Besides the fact that corruption perception has been found to be highly correlated with actual corruption, the perception of corruption is important in itself as individuals' decisions are based on perceptions. The US Supreme Court also recognized the need for reducing corruption perception along with actual corruption.
While the issue of gender inequality persists across the planet, the authors conclude that “women's participation in politics should not only be encouraged for the sake of obtaining gender equality but also because it has positive externalities—a negative impact on corruption."
Geraldine Ferraro, Lextinton, Virginia, 2008(Photo by Tim Sloan/AFP/Getty Images)
We've chosen the path to equality, please don't let them turn us around. — Geraldine Ferraro, first American female vice presidential candidate
With a record number of women running for election in the U.S. this year—309 in total, breaking the 2012 record of 298—fighting corruption is one of the many issues on people's minds. Our current Congress is comprised of less than 20 percent of women. With any luck that will change this year.
At the local level, the numbers are even more startling; Emily's List reports that over 34,000 women have expressed interest in attaining a seat this year. Policies that discriminate based on gender have fired up women in America like never before. Here's to a less corrupt 2019.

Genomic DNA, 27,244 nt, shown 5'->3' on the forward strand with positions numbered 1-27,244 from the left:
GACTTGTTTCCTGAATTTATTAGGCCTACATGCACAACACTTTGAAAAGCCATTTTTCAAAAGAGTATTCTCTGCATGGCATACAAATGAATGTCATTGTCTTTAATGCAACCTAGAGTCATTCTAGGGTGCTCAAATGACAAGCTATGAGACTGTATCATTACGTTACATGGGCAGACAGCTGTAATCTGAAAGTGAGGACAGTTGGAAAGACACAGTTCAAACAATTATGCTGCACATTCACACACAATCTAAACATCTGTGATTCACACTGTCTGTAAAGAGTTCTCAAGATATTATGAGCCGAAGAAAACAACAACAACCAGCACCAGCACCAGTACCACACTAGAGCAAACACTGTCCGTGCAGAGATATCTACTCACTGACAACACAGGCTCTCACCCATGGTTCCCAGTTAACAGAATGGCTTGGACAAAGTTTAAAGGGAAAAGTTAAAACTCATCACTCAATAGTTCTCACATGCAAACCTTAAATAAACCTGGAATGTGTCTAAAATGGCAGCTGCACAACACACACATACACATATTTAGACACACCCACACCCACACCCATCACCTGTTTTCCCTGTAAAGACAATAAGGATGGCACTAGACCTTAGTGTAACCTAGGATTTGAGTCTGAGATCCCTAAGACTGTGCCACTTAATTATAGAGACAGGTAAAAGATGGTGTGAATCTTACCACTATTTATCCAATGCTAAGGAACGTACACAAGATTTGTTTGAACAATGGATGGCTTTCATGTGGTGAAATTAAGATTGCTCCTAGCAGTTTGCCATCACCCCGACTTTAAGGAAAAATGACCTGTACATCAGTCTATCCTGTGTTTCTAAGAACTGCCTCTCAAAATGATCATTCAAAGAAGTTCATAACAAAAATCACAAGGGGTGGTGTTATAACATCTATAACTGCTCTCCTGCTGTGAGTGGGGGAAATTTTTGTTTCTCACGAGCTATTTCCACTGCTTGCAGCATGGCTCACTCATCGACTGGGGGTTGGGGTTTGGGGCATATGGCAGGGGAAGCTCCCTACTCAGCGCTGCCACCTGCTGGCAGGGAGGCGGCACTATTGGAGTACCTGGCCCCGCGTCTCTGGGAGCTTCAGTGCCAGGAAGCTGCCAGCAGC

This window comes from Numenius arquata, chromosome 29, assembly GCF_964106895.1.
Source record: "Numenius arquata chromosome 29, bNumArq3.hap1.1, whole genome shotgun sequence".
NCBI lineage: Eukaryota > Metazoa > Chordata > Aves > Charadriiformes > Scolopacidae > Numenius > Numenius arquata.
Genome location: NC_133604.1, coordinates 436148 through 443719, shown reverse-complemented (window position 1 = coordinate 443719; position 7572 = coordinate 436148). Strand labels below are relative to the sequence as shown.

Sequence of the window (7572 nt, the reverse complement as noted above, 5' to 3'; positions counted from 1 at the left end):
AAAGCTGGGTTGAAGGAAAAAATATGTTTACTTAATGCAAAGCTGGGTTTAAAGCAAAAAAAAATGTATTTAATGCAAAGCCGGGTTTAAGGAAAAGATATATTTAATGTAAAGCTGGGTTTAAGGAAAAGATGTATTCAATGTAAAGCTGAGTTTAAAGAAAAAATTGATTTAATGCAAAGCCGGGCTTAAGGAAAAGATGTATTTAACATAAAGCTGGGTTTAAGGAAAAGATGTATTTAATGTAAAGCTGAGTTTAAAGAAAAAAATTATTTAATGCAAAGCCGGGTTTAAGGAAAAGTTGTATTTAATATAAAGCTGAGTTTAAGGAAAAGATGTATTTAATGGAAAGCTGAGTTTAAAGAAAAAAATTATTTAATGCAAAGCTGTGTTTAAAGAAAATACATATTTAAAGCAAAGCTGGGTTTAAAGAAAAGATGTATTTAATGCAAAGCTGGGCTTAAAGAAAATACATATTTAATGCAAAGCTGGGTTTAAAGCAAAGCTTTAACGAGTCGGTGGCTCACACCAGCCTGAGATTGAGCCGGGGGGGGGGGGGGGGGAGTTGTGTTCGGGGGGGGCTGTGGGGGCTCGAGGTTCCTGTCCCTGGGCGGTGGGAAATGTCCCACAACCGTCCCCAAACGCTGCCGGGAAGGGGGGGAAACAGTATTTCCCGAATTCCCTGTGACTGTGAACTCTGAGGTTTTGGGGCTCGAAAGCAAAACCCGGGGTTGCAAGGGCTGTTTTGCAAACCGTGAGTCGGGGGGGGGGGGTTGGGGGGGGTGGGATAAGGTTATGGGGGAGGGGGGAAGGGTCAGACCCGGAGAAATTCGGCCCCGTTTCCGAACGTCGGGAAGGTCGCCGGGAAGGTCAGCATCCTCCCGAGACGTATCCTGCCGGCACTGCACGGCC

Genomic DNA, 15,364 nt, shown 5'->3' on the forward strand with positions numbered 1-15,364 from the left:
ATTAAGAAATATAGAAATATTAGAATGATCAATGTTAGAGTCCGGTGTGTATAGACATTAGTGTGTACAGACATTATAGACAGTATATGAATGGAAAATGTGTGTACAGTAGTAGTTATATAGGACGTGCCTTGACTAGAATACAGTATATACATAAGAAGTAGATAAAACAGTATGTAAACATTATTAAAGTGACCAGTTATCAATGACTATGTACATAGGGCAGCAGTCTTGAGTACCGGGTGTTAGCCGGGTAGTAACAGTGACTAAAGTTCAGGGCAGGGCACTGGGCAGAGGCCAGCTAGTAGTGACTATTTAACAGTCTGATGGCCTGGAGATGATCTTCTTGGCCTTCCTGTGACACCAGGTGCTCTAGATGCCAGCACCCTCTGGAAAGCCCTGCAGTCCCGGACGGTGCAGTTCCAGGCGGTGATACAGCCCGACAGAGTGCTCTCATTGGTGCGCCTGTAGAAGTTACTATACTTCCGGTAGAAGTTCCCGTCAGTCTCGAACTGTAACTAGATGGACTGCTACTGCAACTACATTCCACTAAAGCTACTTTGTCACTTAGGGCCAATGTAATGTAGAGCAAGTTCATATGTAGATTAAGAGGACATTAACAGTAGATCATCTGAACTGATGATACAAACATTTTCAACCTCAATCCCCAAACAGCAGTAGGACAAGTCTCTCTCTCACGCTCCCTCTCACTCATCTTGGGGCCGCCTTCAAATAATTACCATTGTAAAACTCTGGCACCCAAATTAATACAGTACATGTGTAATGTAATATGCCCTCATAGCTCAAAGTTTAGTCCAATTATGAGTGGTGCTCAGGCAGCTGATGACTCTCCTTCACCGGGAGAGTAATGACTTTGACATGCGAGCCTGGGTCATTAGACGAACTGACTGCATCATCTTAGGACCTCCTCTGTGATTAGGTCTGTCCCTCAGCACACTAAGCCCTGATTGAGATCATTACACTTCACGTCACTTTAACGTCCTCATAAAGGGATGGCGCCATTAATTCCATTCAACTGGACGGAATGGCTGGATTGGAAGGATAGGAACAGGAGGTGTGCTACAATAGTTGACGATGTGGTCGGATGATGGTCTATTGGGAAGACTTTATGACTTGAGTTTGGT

Picking up where we left off a year ago, a conversation about the homeostatic imperative as it plays out in everything from bacteria to pharmaceutical companies—and how the marvelous apparatus of the human mind also gets us into all kinds of trouble.
- "Prior to nervous systems: no mind, no consciousness, no intention in the full sense of the term. After nervous systems, gradually we ascend to this possibility of having to this possibility of having minds, having consciousness, and having reasoning that allows us to arrive at some of these very interesting decisions."
- "We are fragile culturally and socially…but life is fragile to begin with. All that it takes is a little bit of bad luck in the management of those supports, and you're cooked…you can actually be cooked—with global warming!"
Atheism doesn't offer much beyond non-belief, can Secular Humanism fill the gaps?
- Atheism is increasingly popular, but the lack of an organized community around it can be problematic.
- The decline in social capital once offered by religion can cause severe problems.
- Secular Humanism can offer both community and meaning, but it has also attracted controversy.
To reach a breakthrough solution to any problem, it's necessary to first understand the underlying causes.
- Companies often jump right into workshopping solutions to a problem before they truly understand the underlying source and "pain points" of the issue.
- Deliberate Innovation CEO, Dan Seewald, advises companies to visualize and map out those unmet needs in order to discover a new path to a fresh solution. Only then should you move onto brainstorming and ideation techniques.
- These important steps allow for more meaningful experimentation, as well as greater opportunity for learning and breakthroughs.